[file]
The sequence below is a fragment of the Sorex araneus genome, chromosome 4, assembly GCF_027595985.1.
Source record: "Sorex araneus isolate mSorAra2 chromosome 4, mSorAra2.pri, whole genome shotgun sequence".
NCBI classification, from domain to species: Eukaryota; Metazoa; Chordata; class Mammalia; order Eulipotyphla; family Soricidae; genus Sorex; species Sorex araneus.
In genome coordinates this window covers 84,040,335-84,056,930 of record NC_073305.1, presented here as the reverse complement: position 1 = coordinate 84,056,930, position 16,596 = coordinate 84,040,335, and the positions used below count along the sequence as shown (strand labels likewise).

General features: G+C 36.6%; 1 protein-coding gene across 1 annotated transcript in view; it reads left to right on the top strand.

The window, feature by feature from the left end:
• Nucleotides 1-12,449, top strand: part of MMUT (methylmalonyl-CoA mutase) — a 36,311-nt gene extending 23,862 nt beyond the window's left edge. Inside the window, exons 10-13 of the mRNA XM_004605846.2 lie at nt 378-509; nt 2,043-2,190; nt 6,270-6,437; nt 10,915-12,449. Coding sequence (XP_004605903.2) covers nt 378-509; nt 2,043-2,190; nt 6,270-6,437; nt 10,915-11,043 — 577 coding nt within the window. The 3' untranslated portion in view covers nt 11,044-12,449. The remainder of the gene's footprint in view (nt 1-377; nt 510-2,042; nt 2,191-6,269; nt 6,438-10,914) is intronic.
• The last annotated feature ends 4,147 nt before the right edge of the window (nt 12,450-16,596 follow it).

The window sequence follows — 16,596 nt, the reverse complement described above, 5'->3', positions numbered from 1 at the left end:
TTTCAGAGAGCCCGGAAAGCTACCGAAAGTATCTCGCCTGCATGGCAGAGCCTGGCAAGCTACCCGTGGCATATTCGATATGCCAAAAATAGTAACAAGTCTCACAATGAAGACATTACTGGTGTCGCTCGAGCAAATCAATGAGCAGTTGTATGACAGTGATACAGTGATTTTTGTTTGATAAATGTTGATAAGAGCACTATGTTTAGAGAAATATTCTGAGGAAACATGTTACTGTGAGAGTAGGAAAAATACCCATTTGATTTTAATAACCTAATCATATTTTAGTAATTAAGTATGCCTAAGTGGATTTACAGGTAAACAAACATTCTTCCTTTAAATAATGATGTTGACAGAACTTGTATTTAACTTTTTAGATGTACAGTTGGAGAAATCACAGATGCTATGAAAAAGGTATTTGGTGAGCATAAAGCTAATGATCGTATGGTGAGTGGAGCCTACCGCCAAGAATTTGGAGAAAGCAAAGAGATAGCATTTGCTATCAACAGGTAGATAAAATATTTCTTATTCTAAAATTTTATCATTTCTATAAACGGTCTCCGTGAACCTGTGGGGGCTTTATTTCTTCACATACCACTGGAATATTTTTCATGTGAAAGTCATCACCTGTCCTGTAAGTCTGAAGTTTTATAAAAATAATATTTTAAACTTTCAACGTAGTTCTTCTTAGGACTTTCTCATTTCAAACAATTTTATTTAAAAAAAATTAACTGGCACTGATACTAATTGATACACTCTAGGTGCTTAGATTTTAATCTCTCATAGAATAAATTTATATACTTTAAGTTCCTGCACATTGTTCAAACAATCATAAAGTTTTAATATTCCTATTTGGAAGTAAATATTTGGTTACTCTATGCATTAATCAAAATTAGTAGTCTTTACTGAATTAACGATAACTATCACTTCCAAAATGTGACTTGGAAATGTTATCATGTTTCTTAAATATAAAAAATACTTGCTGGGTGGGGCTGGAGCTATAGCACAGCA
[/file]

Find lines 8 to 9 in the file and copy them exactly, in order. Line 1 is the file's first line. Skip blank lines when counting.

• The last annotated feature ends 4,147 nt before the right edge of the window (nt 12,450-16,596 follow it).

The window sequence follows — 16,596 nt, the reverse complement described above, 5'->3', positions numbered from 1 at the left end: